There is a straightforward link between Cognitive Science and Translation Studies (this recent book strongly helps me support this statement). Human language is a human behavior that is dependent upon brain activity and, consequently, every task involving language(s), such as translation, can be studied from the point of view of cognition. Indeed, cognition is fundamental to understand the phenomenon of translation since it has been shown, as mentioned earlier, that the ability to translate is related to the regulation of specific cognitive mechanisms. This made us understand that, for example, it is possible to raise a bilingual child, but not a translator.

Additional contributions of cognitive research to translation studies allowed to empirically support the idea that the ability to translate professionally and untrained bilingualism are two different things, and that translation ability is susceptible of training (it is not an innate ability). Cognitive science has also helped TS nurture the idea that translation goes beyond text comparison; it has provided very valuable tools to observe, analyze and explain the “making of” translations, targeting the cognitive mechanisms that allow people to perform the task quickly and efficiently. Here the main point is that once we identify those mechanisms, we can understand them and possibly boost their efficiency as a function of specific environments, to optimize performance through more informed training practices.

Therefore, only a) exploring the functioning of the cognitive processes underlying efficiency in translation performance, b) taking into account the impact of behavior on the environment and vice versa, and c) adopting a consistent interdisciplinary approach as proposed by the general systems theory,16 recurring patterns of data will plausibly be detected and used to guide training programs in translation towards the consistent and gradual improvement of performance and, overall, the profession.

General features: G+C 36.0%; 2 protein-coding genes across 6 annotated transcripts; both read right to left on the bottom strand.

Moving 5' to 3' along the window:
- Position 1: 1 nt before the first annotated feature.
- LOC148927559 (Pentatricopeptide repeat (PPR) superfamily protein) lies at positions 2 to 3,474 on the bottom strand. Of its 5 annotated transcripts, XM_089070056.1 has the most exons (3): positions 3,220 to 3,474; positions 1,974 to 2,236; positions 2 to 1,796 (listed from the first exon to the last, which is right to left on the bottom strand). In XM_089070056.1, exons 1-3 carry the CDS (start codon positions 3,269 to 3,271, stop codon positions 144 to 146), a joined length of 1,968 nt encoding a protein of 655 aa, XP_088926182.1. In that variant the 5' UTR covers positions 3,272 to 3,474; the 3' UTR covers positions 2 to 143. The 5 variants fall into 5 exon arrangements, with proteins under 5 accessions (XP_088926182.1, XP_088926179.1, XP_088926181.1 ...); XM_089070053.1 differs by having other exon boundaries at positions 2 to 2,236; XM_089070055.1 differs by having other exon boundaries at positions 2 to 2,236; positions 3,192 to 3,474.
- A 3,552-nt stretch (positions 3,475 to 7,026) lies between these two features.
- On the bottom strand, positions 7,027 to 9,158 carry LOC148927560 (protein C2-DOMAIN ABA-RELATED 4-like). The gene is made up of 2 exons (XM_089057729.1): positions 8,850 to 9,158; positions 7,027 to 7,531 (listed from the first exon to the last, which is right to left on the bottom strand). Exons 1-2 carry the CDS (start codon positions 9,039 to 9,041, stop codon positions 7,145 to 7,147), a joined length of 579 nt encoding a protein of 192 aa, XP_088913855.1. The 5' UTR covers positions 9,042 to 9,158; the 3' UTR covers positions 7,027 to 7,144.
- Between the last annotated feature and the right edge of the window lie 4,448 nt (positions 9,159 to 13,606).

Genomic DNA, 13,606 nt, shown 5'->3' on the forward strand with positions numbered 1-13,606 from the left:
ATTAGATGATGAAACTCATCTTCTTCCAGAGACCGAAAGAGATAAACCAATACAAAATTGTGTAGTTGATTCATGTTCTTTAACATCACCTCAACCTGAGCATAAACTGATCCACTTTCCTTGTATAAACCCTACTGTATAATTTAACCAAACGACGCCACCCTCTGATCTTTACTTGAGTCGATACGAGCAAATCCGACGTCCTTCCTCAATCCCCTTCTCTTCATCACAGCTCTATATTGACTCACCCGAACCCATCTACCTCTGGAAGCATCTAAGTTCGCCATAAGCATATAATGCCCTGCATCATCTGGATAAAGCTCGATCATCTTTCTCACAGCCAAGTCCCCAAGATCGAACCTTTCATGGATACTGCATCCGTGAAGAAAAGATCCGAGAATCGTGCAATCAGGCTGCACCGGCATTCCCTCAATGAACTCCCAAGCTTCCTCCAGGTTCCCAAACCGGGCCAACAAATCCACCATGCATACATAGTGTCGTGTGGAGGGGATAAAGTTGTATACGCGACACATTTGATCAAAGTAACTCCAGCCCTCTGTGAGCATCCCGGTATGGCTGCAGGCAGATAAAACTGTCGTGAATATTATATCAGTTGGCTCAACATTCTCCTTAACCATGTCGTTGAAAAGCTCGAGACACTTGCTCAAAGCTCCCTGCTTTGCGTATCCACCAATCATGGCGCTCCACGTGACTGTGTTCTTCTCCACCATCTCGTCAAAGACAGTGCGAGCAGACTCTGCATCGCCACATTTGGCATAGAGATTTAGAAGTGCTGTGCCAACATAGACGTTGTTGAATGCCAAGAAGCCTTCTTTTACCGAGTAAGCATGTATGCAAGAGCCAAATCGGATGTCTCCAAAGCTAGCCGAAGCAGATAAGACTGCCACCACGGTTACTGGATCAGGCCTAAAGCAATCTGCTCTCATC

Over the last three decades, the link between the two disciplines has attracted the interest of numerous scholars and encouraged many collaborations, to such an extent that the interdisciplinary approaches that sit right at the intersection between Translation Studies and Cognitive Science are now the most promising.

13 Gile, D. (2015). The contributions of cognitive psychology and psycholinguistics to conference interpreting. In A. Ferreira & J.W. Schwieter (Eds.), Psycholinguistic and cognitive inquiries into translation and interpreting (pp. 3-16). Amsterdam/Philadelphia: John Benjamins.

14 Dillinger, M. (1994). Comprehension during interpreting: What do interpreters know that bilinguals don’t? In S. Lambert, Moser, B. (Eds.), Bridging the Gap: Empirical Research in Simultaneous Interpretation (pp. 155-190). Amsterdam/Philadelphia: John Benjamins; See also author at note 13.

15 Same as note 14.

16 Bertalanffy, L. V. (1975). Perspectives on general systems theory. New York: Brazilier.